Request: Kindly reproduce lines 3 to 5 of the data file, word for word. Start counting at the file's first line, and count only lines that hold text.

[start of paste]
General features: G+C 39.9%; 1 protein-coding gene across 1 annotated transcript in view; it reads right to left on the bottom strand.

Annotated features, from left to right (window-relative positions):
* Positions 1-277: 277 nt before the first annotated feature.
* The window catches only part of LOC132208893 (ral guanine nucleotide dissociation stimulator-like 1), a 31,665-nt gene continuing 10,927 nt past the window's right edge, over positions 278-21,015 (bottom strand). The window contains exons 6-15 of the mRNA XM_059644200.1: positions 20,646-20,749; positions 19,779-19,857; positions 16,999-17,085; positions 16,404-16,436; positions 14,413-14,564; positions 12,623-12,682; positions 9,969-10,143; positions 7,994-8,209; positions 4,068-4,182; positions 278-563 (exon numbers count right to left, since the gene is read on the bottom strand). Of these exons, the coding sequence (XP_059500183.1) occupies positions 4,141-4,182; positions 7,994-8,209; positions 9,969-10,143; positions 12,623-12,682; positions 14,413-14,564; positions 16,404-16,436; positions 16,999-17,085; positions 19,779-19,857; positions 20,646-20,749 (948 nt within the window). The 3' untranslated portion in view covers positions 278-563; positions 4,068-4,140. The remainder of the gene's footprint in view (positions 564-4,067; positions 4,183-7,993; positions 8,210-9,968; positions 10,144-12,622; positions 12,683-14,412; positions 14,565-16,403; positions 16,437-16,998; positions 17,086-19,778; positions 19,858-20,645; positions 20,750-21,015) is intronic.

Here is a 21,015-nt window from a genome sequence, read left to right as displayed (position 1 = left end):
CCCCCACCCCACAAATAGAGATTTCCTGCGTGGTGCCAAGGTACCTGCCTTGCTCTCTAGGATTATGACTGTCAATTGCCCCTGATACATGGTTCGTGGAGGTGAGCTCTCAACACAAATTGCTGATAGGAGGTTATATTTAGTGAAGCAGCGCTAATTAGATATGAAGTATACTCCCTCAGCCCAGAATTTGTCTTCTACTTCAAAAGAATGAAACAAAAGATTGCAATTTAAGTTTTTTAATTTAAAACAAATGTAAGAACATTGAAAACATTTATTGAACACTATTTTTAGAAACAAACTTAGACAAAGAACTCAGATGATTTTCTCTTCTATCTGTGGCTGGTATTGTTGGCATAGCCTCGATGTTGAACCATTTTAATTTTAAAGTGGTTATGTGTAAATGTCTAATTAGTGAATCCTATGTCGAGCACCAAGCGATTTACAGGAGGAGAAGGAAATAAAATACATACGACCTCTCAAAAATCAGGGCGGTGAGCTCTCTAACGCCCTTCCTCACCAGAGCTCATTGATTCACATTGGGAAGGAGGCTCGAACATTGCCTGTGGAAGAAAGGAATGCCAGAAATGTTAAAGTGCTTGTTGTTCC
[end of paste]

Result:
* Positions 1-277: 277 nt before the first annotated feature.
* The window catches only part of LOC132208893 (ral guanine nucleotide dissociation stimulator-like 1), a 31,665-nt gene continuing 10,927 nt past the window's right edge, over positions 278-21,015 (bottom strand). The window contains exons 6-15 of the mRNA XM_059644200.1: positions 20,646-20,749; positions 19,779-19,857; positions 16,999-17,085; positions 16,404-16,436; positions 14,413-14,564; positions 12,623-12,682; positions 9,969-10,143; positions 7,994-8,209; positions 4,068-4,182; positions 278-563 (exon numbers count right to left, since the gene is read on the bottom strand). Of these exons, the coding sequence (XP_059500183.1) occupies positions 4,141-4,182; positions 7,994-8,209; positions 9,969-10,143; positions 12,623-12,682; positions 14,413-14,564; positions 16,404-16,436; positions 16,999-17,085; positions 19,779-19,857; positions 20,646-20,749 (948 nt within the window). The 3' untranslated portion in view covers positions 278-563; positions 4,068-4,140. The remainder of the gene's footprint in view (positions 564-4,067; positions 4,183-7,993; positions 8,210-9,968; positions 10,144-12,622; positions 12,683-14,412; positions 14,565-16,403; positions 16,437-16,998; positions 17,086-19,778; positions 19,858-20,645; positions 20,750-21,015) is intronic.

Here is a 21,015-nt window from a genome sequence, read left to right as displayed (position 1 = left end):